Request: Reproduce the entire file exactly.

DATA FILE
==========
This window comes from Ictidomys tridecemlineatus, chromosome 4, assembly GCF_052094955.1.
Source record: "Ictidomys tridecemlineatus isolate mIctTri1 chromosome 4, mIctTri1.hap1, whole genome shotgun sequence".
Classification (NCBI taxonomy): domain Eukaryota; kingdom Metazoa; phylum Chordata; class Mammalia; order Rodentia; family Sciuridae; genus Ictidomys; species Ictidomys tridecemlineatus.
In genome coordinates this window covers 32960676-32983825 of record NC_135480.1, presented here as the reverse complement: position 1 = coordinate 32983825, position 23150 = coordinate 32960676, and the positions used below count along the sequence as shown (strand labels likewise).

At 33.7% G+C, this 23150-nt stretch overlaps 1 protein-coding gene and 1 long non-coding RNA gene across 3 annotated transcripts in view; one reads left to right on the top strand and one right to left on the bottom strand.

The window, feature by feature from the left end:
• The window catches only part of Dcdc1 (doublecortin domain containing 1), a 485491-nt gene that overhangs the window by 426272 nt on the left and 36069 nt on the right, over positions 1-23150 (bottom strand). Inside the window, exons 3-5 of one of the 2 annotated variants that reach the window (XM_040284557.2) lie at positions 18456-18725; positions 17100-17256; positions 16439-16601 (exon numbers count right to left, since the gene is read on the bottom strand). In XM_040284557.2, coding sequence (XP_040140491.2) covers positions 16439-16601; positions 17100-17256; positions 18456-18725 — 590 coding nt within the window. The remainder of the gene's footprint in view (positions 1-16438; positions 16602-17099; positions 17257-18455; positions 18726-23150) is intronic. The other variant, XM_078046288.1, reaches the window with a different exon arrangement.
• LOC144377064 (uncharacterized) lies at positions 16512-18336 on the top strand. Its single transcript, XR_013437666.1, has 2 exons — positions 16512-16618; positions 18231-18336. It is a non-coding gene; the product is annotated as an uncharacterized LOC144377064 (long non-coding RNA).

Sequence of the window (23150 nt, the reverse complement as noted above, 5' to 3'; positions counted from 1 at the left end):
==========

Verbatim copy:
This window comes from Ictidomys tridecemlineatus, chromosome 4, assembly GCF_052094955.1.
Source record: "Ictidomys tridecemlineatus isolate mIctTri1 chromosome 4, mIctTri1.hap1, whole genome shotgun sequence".
Classification (NCBI taxonomy): domain Eukaryota; kingdom Metazoa; phylum Chordata; class Mammalia; order Rodentia; family Sciuridae; genus Ictidomys; species Ictidomys tridecemlineatus.
In genome coordinates this window covers 32960676-32983825 of record NC_135480.1, presented here as the reverse complement: position 1 = coordinate 32983825, position 23150 = coordinate 32960676, and the positions used below count along the sequence as shown (strand labels likewise).

At 33.7% G+C, this 23150-nt stretch overlaps 1 protein-coding gene and 1 long non-coding RNA gene across 3 annotated transcripts in view; one reads left to right on the top strand and one right to left on the bottom strand.

The window, feature by feature from the left end:
• The window catches only part of Dcdc1 (doublecortin domain containing 1), a 485491-nt gene that overhangs the window by 426272 nt on the left and 36069 nt on the right, over positions 1-23150 (bottom strand). Inside the window, exons 3-5 of one of the 2 annotated variants that reach the window (XM_040284557.2) lie at positions 18456-18725; positions 17100-17256; positions 16439-16601 (exon numbers count right to left, since the gene is read on the bottom strand). In XM_040284557.2, coding sequence (XP_040140491.2) covers positions 16439-16601; positions 17100-17256; positions 18456-18725 — 590 coding nt within the window. The remainder of the gene's footprint in view (positions 1-16438; positions 16602-17099; positions 17257-18455; positions 18726-23150) is intronic. The other variant, XM_078046288.1, reaches the window with a different exon arrangement.
• LOC144377064 (uncharacterized) lies at positions 16512-18336 on the top strand. Its single transcript, XR_013437666.1, has 2 exons — positions 16512-16618; positions 18231-18336. It is a non-coding gene; the product is annotated as an uncharacterized LOC144377064 (long non-coding RNA).

Sequence of the window (23150 nt, the reverse complement as noted above, 5' to 3'; positions counted from 1 at the left end):